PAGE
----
<GetDataResult>You entered: 13</GetDataResult>
</GetDataResponse>

Note also that we set the "UriTemplate" attribute, to specify that we will always be passing a parameter when we call this URL. So, we've set the UriTemplate as this..

UriTemplate = "getData/{value}"

..as we are going to call this function and always pass it a parameter, like this..

http://localhost:15021/Service1.svc/GetData/13


Now, open up the web.config file, and add the following <endpointBehaviors> tag, just after the <serviceBehaviors> tag.

<behaviors>
  <serviceBehaviors>
    <behavior name="JSONWebService.Service1Behavior">
      <!-- To avoid disclosing metadata information, set the value below to false and remove the metadata endpoint above before deployment -->
      <serviceMetadata httpGetEnabled="true"/>
      <!-- To receive exception details in faults for debugging purposes, set the value below to true.  Set to false before deployment to avoid disclosing exception information -->
      <serviceDebug includeExceptionDetailInFaults="false"/>
    </behavior>
  </serviceBehaviors>
  <endpointBehaviors>
    <behavior name="webBehaviour">
      <webHttp/>
    </behavior>
  </endpointBehaviors>

</behaviors>

Next, further up in the web.config file, search for the <services> tag, and replace the <endpoint> lines with the following lines. (Don't be surprised if this means replacing several lines of configuration with this one <endpoint> tag.)

<system.serviceModel>
  <services>
    <service name="JSONWebService.Service1" behaviorConfiguration="JSONWebService.Service1Behavior">
      <endpoint address="../Service1.svc"
          binding="webHttpBinding"
          contract="JSONWebService.IService1"
          behaviorConfiguration="webBehaviour" />

    </service>
  </services>
  ...etc...

And that's it.
Let's run the project again.
This time, ignore the WCF Test Client, and instead, open up a browser, and try running the web service with your own parameters, for example:

http://localhost:15021/Service1.svc/GetData/13

http://localhost:15021/Service1.svc/GetData/SomeNumberorOther

If you're running the Chrome browser, you'll see the results straightaway:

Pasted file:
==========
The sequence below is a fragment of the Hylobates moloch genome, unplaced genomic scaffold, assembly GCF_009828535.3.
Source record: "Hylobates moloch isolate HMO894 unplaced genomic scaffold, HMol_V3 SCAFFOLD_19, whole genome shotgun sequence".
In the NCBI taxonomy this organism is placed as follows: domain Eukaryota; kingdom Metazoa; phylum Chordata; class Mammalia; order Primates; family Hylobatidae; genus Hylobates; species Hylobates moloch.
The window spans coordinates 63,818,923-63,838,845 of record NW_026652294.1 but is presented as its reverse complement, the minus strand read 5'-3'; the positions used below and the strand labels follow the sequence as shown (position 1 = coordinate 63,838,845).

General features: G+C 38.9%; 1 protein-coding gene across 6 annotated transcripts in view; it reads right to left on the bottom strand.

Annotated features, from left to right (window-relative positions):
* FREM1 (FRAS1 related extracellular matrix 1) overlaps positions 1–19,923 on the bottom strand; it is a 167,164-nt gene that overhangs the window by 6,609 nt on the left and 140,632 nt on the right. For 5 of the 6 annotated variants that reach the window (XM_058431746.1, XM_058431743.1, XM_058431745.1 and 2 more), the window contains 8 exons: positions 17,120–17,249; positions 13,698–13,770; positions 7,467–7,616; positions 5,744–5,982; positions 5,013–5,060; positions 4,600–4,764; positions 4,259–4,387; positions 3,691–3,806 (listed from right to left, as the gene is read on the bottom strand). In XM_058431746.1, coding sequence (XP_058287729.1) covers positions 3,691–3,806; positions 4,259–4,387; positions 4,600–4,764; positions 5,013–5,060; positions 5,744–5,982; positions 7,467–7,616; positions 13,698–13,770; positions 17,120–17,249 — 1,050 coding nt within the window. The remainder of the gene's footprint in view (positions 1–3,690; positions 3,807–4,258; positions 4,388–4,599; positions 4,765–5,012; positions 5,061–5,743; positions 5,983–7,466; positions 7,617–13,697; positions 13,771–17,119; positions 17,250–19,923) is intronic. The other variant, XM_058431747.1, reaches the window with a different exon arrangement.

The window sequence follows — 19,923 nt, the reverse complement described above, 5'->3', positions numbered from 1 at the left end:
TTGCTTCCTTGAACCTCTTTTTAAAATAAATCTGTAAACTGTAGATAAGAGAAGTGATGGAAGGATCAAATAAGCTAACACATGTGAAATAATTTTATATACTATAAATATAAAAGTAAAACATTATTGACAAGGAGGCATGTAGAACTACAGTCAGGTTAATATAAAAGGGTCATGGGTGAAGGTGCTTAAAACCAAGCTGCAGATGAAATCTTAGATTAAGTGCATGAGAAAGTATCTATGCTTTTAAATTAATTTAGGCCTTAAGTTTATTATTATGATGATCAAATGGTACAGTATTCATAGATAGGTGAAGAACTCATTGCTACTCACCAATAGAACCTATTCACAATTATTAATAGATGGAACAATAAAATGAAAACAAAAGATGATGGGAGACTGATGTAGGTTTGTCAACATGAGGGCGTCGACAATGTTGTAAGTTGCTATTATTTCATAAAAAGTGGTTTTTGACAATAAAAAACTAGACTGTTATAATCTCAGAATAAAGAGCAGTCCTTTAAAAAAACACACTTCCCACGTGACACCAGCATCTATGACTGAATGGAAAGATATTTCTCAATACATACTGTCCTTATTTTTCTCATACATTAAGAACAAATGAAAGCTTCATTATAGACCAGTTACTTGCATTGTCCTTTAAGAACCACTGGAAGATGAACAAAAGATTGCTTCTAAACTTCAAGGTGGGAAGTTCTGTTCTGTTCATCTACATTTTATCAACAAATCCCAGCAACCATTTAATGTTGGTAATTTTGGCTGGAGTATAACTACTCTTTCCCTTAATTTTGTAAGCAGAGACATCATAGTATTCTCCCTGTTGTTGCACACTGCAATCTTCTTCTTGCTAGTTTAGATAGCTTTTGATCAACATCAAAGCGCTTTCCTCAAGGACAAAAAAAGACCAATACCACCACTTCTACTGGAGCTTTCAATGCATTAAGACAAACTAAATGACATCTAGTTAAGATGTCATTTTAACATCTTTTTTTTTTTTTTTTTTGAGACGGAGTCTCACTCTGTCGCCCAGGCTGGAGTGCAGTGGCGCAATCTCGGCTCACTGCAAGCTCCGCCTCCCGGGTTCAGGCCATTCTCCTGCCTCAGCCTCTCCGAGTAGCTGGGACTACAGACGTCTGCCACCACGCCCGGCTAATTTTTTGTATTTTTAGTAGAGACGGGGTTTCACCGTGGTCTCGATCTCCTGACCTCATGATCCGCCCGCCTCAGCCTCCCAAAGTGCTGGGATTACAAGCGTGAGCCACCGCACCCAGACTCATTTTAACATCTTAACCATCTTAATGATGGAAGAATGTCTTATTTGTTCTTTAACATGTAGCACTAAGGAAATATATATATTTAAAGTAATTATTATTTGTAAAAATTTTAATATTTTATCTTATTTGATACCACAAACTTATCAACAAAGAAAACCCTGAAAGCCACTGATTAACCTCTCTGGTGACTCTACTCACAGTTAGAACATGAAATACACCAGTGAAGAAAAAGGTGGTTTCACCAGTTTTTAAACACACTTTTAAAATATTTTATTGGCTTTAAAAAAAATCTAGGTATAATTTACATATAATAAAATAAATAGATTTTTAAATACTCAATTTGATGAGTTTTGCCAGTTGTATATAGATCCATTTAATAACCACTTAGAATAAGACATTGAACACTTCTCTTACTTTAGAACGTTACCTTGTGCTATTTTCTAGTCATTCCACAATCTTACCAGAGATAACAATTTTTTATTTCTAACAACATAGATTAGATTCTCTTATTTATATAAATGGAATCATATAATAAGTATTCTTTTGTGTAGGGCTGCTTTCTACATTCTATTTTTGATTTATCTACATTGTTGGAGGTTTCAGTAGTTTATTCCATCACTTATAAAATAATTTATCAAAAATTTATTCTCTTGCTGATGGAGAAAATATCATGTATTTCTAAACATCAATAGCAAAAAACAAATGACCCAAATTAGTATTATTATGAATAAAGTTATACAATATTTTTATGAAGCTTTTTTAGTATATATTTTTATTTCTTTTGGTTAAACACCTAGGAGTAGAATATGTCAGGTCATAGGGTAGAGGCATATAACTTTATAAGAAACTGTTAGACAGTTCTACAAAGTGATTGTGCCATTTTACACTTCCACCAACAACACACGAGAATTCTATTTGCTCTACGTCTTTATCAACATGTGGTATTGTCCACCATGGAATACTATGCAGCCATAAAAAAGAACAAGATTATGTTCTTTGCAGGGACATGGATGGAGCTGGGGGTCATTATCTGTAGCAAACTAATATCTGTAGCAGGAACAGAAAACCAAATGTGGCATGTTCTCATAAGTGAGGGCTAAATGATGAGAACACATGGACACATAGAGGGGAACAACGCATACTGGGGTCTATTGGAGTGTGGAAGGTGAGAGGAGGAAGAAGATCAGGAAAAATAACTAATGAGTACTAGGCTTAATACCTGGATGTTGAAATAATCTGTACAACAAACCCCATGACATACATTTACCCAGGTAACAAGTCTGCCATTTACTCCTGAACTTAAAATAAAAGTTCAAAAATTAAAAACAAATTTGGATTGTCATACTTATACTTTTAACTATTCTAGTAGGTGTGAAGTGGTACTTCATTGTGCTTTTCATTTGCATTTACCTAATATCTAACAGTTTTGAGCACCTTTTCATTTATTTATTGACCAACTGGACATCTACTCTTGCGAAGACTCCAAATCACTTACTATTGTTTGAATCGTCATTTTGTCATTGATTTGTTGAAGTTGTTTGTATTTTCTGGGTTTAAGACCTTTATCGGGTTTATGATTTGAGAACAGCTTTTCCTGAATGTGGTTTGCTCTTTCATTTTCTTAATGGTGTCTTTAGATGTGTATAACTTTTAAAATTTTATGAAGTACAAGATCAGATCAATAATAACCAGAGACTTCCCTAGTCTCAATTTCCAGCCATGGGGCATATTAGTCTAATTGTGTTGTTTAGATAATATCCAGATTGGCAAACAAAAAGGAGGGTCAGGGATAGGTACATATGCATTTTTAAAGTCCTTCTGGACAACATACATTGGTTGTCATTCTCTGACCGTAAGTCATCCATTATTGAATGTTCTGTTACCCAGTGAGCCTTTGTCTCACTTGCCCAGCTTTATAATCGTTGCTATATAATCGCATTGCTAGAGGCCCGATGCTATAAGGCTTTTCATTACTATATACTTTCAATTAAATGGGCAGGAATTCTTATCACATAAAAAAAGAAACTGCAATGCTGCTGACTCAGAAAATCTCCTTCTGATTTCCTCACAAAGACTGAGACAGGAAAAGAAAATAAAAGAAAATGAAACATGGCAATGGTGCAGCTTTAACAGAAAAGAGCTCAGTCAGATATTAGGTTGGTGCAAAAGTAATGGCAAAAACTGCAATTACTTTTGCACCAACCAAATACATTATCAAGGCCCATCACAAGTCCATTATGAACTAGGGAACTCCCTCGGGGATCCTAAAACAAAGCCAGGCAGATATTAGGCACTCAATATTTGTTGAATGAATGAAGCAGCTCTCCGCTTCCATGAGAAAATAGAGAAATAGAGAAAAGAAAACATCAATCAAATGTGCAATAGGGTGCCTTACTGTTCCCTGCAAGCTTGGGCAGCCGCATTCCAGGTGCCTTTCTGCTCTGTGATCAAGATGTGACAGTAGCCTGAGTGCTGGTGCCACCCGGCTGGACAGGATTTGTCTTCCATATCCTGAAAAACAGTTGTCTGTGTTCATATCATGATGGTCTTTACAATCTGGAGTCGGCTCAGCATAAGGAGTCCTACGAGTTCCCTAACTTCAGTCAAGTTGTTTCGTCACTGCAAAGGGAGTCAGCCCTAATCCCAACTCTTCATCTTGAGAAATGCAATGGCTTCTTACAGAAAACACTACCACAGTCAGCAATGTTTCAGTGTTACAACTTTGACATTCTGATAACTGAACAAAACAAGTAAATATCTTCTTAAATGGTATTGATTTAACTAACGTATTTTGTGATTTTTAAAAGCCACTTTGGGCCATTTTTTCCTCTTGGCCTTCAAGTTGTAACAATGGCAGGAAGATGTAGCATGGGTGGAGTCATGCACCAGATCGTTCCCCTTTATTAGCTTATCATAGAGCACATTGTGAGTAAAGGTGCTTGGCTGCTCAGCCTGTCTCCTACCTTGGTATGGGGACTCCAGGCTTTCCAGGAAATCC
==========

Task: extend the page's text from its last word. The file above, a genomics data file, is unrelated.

Our modified web service
However, if you're running Internet Explorer, you'll probably see this instead:
Do you want to save this file?
Ridiculously, Internet Explorer doesn't display JSON data by default, and insists on saving it to an external file.
Thankfully, there's a simple solution to this.
Download and run this reg file to change the two registry settings on your PC, which will allow IE to automatically display JSON results. Then, close and re-run Internet Explorer, and try the URL again.
Internet Explorer, tamed.
(This excellent fix was take from this Stack Overflow page.)
So, the good news is that we can now call our web services directly from a browser, and instantly see the results. The bad news is that we can no longer use the WCF Test Client, as it doesn't work with JSON/REST services like these.

Summary

Brilliant !
We haven't actually started writing our Northwind web services yet, but at least the pieces are in place for us to begin. (And what you don't realise is that it took me hours of experimenting and Googling to get this far myself !)
By the way, did you notice that the web service returned:

{"GetDataResult":"You entered: 13"}

..rather than just..

You entered: 13

This is because we modified our GetData web service to return JSON data, so the WCF Web Service has automatically converted our output into JSON format.
This isn't much help in this simple example, but will be very useful in the next section, when we start returning database records in our results.
 

Disclaimer

You'll notice I'm deliberately not explaining what all of these changes are for, or what they mean. There is a wealth of bulky articles out there to explain all of this (for example, try Googling "web.config endpoints" if you want to understand why we added this change to the web.config file) but my aim is to simply show you how to create a complete, general purpose, reuseable web service project with as little pain as possible.
This is the article I wish that I'd had, when I faced all of these challenges.
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Very bad joke

Do make sure that you setup your WCF service to return JSON data, not JASON data.
Get this wrong, and your data will come back like this:
(I'm sorry... that gag was painful.)